A fuzzy whitish flamingo chick is running around after its parents in New Orleans’ zoo, and the Audubon Zoo’s curator of birds says it’s a very precocious critter.
“Flamingo chicks usually spend the first six to eight days after hatching on the nest mound, being fed and incubated by the parents. On Day 3, this little one had enough of the nest mound and kept jumping out,” Catherine Atherton said in a news release Tuesday. “Despite being returned to the nest several times, the chick kept leaving to explore. And it has been running around with the parents ever since.”
Zoo workers knew when it hatched July 4. They replace flamingo eggs with plaster-filled eggs to keep them from falling out of the shallow depressions atop the nests when their active parents move around. Fertile eggs stay in an incubator until they’re about to hatch. Then they’re returned to the nest and the dummy eggs are removed.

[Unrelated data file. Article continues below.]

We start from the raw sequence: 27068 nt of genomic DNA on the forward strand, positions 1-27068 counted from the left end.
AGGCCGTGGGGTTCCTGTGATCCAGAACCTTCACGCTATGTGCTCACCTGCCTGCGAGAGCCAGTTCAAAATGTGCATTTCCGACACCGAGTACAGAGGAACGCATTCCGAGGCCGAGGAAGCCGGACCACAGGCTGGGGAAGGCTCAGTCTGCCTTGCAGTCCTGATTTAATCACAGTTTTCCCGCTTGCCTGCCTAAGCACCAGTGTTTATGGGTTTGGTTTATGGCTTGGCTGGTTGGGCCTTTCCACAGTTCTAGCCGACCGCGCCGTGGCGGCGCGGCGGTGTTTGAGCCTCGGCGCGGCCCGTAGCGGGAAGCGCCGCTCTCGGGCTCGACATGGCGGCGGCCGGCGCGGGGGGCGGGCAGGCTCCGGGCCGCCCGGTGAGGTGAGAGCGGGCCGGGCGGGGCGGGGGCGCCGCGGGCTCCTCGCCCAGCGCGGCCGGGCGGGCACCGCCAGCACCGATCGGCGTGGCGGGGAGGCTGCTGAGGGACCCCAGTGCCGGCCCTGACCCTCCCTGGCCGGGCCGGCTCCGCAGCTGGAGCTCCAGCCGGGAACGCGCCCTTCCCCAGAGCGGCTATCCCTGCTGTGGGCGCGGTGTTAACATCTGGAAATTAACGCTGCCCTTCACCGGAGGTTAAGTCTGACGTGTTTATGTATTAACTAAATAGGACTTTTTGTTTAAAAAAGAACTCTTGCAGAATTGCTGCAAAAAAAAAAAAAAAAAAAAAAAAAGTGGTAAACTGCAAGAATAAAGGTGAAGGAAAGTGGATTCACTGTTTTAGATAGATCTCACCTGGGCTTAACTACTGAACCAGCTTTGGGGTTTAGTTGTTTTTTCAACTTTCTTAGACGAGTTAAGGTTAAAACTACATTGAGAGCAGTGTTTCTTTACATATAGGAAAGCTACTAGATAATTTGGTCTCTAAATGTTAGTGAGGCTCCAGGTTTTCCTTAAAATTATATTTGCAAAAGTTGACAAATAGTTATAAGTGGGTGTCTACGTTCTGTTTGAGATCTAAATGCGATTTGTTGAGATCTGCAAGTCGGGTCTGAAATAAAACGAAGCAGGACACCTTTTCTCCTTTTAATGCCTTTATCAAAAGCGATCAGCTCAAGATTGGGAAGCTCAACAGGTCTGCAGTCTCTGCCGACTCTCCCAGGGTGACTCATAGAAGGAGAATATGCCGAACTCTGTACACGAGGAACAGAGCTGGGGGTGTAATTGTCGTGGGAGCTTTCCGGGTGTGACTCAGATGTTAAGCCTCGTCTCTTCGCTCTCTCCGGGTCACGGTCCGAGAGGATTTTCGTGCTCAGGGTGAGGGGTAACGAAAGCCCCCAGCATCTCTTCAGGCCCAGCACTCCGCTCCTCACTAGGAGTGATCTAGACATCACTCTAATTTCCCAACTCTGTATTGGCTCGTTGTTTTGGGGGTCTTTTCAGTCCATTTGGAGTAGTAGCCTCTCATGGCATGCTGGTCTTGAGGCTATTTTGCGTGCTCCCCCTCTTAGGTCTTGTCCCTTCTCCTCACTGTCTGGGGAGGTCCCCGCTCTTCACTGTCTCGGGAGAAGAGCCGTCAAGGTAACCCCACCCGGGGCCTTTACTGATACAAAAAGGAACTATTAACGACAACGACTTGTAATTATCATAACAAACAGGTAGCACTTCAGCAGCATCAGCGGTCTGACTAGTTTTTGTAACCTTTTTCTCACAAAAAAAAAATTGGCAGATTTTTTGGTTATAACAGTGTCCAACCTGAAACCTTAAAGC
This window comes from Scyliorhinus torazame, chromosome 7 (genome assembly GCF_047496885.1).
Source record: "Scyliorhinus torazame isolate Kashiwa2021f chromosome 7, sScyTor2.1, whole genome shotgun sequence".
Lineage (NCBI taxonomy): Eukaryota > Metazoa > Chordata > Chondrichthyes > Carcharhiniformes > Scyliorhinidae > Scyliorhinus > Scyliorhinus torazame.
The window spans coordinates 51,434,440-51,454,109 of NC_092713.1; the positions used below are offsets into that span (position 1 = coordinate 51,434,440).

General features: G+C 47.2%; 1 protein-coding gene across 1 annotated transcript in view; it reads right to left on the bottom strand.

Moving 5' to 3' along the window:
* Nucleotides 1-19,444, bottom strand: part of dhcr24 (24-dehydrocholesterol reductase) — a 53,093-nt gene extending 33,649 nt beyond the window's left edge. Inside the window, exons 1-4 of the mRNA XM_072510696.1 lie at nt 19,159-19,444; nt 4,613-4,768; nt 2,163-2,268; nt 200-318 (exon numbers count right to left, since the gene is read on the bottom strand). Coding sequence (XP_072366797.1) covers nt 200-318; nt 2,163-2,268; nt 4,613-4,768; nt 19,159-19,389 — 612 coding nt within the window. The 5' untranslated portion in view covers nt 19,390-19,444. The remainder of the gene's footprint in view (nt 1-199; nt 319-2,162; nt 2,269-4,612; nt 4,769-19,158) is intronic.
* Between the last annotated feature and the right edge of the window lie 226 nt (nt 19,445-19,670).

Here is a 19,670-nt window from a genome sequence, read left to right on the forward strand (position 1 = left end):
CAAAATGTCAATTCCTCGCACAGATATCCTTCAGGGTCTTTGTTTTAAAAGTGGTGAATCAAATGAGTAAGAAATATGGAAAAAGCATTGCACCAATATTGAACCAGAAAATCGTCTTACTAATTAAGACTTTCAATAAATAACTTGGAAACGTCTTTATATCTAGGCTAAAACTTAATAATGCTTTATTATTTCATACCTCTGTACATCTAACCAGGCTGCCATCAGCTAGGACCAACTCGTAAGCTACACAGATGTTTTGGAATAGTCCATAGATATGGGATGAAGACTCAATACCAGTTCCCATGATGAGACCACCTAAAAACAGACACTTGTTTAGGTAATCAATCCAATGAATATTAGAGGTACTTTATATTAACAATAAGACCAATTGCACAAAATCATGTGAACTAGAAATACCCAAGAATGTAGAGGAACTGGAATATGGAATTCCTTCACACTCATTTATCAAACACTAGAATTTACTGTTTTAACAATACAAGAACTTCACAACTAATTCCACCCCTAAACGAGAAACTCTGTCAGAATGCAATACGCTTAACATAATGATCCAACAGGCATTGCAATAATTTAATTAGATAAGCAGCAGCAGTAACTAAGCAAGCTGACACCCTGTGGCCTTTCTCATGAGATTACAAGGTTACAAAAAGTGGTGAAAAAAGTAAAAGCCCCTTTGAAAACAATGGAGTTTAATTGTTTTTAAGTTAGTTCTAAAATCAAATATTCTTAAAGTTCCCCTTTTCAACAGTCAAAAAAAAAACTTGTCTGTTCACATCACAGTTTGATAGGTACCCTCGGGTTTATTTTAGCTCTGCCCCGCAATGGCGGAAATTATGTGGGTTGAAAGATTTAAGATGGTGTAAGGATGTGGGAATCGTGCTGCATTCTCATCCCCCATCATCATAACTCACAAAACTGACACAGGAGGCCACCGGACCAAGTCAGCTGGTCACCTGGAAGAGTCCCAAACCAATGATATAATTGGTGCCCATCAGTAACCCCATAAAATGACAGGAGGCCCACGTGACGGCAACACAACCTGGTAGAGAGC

This was the zoo’s only fertile egg this season. It hatched almost exactly a year after the last two chicks at the zoo. And those had been the first to hatch at the zoo in more than five years.
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American flamingos’ color isn’t part of their DNA but builds up as they eat shrimp and other crustaceans with lots of beta carotene in their shells. It can take a year or two for chicks to turn from whitish gray to pink or even orange.
Audubon Zoo has 40 flamingos in a flock on the Zoo’s entrance plaza and 53 more in a lagoon near the rear of the zoo.